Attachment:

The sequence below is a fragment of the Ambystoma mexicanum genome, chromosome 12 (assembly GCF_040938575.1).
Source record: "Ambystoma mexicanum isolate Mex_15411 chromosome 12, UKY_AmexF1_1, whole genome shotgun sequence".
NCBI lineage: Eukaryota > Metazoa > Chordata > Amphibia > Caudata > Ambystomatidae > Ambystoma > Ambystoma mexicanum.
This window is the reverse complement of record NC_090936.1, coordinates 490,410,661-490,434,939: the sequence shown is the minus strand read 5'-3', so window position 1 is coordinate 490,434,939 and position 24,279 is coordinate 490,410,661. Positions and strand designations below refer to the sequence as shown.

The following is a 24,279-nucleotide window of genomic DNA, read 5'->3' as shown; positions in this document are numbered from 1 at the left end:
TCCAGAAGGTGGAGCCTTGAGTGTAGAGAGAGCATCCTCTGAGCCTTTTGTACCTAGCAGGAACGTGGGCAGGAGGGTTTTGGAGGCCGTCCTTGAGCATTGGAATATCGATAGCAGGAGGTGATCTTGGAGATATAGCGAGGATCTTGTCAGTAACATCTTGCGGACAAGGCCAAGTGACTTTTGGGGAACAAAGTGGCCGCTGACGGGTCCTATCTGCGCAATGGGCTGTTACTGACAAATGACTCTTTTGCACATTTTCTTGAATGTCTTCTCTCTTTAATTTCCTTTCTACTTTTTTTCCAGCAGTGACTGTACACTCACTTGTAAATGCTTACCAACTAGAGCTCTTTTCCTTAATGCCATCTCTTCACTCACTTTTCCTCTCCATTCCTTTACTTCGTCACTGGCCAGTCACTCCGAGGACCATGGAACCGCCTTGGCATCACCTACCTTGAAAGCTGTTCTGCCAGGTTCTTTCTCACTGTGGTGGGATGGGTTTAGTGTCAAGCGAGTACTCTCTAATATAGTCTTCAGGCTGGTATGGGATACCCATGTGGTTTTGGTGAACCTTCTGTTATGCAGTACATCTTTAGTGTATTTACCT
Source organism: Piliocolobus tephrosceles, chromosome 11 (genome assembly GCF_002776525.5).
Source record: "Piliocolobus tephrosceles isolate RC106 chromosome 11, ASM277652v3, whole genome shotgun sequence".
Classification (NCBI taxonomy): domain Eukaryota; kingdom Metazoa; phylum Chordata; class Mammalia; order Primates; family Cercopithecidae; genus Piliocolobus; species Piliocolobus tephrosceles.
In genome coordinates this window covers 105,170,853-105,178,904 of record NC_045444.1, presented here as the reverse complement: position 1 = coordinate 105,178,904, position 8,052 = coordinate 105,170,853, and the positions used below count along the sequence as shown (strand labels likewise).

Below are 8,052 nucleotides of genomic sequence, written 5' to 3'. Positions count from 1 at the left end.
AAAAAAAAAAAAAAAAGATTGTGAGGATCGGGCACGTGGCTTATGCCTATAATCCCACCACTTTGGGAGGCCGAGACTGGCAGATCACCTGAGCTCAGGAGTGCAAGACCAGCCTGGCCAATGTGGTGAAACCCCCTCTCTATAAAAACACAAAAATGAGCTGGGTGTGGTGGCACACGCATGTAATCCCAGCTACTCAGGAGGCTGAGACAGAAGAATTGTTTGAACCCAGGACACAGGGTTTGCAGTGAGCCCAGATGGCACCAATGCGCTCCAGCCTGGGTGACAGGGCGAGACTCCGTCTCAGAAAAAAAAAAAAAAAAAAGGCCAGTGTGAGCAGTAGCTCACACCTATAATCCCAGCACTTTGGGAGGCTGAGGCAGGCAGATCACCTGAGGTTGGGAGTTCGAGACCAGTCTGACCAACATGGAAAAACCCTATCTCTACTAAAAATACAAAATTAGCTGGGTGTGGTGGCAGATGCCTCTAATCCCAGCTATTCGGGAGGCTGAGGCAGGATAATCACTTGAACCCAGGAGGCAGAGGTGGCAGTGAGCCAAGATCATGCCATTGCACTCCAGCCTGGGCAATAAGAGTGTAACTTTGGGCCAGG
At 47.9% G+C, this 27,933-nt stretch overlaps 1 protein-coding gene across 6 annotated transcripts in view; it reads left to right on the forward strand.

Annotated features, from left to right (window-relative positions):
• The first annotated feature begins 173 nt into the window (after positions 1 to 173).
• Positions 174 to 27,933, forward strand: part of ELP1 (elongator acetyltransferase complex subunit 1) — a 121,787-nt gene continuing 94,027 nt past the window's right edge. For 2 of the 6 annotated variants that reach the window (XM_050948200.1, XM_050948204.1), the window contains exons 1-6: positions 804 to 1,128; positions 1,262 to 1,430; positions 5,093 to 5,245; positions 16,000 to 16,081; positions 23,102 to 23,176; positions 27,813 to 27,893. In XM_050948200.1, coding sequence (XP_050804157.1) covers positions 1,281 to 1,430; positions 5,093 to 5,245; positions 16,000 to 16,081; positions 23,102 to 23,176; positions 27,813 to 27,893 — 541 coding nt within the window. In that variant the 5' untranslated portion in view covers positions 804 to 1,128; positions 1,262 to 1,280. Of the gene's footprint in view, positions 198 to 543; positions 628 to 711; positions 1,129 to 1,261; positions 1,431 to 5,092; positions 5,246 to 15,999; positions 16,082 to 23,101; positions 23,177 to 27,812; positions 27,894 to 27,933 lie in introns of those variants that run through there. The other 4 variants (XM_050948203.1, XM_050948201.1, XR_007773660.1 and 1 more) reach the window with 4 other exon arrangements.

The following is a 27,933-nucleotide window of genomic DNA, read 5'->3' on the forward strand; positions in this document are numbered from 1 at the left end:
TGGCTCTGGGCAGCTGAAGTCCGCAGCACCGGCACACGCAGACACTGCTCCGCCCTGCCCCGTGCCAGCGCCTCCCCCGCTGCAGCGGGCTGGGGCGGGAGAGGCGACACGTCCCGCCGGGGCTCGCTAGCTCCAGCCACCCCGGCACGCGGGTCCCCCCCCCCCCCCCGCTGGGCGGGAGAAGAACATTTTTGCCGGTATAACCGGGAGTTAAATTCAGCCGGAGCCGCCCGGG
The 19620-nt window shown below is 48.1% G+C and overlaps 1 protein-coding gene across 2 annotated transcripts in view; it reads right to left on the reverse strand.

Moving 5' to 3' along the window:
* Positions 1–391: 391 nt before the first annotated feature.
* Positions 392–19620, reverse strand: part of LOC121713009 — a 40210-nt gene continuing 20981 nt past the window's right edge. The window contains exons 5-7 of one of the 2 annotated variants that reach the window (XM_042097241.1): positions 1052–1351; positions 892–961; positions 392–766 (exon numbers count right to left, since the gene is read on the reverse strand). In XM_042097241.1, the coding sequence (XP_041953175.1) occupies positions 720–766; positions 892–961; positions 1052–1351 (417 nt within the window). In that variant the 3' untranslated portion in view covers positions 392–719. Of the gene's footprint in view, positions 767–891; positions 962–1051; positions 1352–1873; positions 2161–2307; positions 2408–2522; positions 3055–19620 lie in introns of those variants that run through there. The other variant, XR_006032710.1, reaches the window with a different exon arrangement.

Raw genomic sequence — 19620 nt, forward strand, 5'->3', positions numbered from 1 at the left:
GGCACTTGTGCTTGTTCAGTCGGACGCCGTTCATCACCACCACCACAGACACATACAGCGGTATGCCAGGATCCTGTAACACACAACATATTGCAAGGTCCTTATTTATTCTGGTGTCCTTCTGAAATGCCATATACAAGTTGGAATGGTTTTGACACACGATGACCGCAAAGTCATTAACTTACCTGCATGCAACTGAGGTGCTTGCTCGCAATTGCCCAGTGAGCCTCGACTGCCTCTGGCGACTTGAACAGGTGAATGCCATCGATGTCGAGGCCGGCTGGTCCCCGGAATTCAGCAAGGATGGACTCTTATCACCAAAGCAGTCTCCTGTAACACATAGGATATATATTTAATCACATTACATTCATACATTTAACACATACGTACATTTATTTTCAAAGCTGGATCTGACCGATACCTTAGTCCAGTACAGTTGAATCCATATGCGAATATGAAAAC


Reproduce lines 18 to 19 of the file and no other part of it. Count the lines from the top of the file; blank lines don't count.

TGGCTCTGGGCAGCTGAAGTCCGCAGCACCGGCACACGCAGACACTGCTCCGCCCTGCCCCGTGCCAGCGCCTCCCCCGCTGCAGCGGGCTGGGGCGGGAGAGGCGACACGTCCCGCCGGGGCTCGCTAGCTCCAGCCACCCCGGCACGCGGGTCCCCCCCCCCCCCCCGCTGGGCGGGAGAAGAACATTTTTGCCGGTATAACCGGGAGTTAAATTCAGCCGGAGCCGCCCGGG
The 19620-nt window shown below is 48.1% G+C and overlaps 1 protein-coding gene across 2 annotated transcripts in view; it reads right to left on the reverse strand.